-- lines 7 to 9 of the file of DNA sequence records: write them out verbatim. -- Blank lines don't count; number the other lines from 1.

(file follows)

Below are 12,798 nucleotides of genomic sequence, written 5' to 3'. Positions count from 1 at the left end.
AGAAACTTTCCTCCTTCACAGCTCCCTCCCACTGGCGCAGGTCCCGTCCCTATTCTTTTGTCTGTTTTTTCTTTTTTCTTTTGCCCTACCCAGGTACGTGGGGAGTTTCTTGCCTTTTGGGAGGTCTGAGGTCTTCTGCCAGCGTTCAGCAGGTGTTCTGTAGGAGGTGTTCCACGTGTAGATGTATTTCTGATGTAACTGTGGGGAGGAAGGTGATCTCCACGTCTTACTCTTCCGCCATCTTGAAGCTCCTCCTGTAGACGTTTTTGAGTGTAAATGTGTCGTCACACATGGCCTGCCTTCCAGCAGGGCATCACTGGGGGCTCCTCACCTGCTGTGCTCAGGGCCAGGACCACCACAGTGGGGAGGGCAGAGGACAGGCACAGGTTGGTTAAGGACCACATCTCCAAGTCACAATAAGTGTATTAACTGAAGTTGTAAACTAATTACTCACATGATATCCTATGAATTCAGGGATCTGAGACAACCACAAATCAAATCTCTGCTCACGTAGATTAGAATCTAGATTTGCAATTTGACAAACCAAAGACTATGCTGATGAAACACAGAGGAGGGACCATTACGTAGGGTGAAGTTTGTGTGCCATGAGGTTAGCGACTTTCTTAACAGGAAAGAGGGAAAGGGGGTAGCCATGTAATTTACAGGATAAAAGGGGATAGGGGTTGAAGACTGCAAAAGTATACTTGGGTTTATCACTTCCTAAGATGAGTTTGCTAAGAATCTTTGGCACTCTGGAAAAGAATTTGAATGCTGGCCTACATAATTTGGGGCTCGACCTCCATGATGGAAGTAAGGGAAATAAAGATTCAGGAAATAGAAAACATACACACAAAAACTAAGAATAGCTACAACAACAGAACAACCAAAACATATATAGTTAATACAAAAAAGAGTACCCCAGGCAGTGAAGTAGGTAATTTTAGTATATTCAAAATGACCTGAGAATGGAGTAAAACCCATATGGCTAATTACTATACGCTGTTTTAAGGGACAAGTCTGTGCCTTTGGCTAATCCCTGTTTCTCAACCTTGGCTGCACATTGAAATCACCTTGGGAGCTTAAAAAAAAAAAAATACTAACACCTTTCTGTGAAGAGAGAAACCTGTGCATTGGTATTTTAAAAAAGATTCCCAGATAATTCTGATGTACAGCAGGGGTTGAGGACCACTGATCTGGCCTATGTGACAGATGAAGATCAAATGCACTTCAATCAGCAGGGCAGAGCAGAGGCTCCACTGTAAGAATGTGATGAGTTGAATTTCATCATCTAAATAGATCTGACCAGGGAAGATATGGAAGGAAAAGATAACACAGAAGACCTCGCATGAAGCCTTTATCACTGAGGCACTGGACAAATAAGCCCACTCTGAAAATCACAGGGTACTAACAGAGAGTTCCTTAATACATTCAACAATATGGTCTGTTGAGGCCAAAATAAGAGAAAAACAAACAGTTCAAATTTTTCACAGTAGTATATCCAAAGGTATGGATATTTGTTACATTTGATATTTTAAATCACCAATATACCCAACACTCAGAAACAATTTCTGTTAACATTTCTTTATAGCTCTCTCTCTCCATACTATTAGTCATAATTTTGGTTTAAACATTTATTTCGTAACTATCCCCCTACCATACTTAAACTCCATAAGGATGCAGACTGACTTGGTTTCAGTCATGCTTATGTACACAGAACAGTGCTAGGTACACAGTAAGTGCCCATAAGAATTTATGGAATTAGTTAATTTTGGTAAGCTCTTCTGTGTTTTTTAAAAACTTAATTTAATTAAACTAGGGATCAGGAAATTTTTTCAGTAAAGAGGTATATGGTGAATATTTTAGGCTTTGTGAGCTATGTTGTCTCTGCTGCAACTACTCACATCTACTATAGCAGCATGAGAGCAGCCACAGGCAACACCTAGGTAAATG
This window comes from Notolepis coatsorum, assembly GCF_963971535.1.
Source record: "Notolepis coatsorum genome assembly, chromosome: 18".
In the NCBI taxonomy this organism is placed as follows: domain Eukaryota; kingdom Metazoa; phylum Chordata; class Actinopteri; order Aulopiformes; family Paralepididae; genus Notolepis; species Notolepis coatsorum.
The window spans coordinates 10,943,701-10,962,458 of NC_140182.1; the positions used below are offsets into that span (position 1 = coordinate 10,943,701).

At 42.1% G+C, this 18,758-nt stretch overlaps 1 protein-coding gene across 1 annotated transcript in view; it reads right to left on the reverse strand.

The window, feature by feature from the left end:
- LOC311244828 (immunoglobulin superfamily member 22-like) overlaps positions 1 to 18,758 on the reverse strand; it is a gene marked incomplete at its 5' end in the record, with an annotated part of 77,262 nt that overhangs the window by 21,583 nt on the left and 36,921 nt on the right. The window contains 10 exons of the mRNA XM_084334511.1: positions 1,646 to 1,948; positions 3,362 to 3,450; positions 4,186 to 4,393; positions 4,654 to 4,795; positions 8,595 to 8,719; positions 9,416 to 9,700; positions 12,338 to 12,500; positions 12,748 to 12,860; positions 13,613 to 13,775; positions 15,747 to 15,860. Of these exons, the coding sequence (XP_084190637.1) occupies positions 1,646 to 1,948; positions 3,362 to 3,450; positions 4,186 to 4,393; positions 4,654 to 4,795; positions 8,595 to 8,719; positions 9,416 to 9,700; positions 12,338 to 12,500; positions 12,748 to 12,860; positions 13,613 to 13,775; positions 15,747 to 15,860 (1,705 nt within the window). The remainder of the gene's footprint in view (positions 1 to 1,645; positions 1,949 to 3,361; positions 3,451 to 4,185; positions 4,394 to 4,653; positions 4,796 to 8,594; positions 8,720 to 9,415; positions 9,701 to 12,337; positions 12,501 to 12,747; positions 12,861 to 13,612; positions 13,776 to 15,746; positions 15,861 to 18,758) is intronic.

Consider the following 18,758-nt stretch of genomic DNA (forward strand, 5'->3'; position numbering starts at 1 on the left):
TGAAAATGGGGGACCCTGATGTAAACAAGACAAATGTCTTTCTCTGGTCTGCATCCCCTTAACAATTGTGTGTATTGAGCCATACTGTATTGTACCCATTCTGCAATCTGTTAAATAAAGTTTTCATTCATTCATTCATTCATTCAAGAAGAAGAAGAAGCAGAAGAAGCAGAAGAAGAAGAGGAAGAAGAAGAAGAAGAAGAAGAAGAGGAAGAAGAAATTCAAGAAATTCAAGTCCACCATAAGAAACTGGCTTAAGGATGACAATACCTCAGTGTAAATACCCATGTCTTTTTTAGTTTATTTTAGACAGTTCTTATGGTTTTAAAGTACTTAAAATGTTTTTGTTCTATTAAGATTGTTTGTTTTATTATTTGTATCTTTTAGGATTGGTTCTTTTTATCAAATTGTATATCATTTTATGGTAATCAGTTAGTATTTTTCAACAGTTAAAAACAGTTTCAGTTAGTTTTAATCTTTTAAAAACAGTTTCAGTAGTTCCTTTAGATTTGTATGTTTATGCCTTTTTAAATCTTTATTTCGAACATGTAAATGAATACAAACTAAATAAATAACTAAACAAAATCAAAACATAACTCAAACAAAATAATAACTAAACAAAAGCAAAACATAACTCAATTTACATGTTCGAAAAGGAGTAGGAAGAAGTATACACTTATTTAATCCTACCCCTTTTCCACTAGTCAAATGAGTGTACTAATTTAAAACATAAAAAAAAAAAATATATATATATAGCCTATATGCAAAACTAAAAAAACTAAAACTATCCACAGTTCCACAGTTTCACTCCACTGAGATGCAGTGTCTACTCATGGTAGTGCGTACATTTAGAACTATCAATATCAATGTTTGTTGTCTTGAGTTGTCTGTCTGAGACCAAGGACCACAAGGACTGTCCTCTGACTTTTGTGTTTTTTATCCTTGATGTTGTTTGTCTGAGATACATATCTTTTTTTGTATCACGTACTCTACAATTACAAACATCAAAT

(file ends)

At 42.1% G+C, this 18,758-nt stretch overlaps 1 protein-coding gene across 1 annotated transcript in view; it reads right to left on the reverse strand.

The window, feature by feature from the left end:
- LOC311244828 (immunoglobulin superfamily member 22-like) overlaps positions 1 to 18,758 on the reverse strand; it is a gene marked incomplete at its 5' end in the record, with an annotated part of 77,262 nt that overhangs the window by 21,583 nt on the left and 36,921 nt on the right. The window contains 10 exons of the mRNA XM_084334511.1: positions 1,646 to 1,948; positions 3,362 to 3,450; positions 4,186 to 4,393; positions 4,654 to 4,795; positions 8,595 to 8,719; positions 9,416 to 9,700; positions 12,338 to 12,500; positions 12,748 to 12,860; positions 13,613 to 13,775; positions 15,747 to 15,860. Of these exons, the coding sequence (XP_084190637.1) occupies positions 1,646 to 1,948; positions 3,362 to 3,450; positions 4,186 to 4,393; positions 4,654 to 4,795; positions 8,595 to 8,719; positions 9,416 to 9,700; positions 12,338 to 12,500; positions 12,748 to 12,860; positions 13,613 to 13,775; positions 15,747 to 15,860 (1,705 nt within the window). The remainder of the gene's footprint in view (positions 1 to 1,645; positions 1,949 to 3,361; positions 3,451 to 4,185; positions 4,394 to 4,653; positions 4,796 to 8,594; positions 8,720 to 9,415; positions 9,701 to 12,337; positions 12,501 to 12,747; positions 12,861 to 13,612; positions 13,776 to 15,746; positions 15,861 to 18,758) is intronic.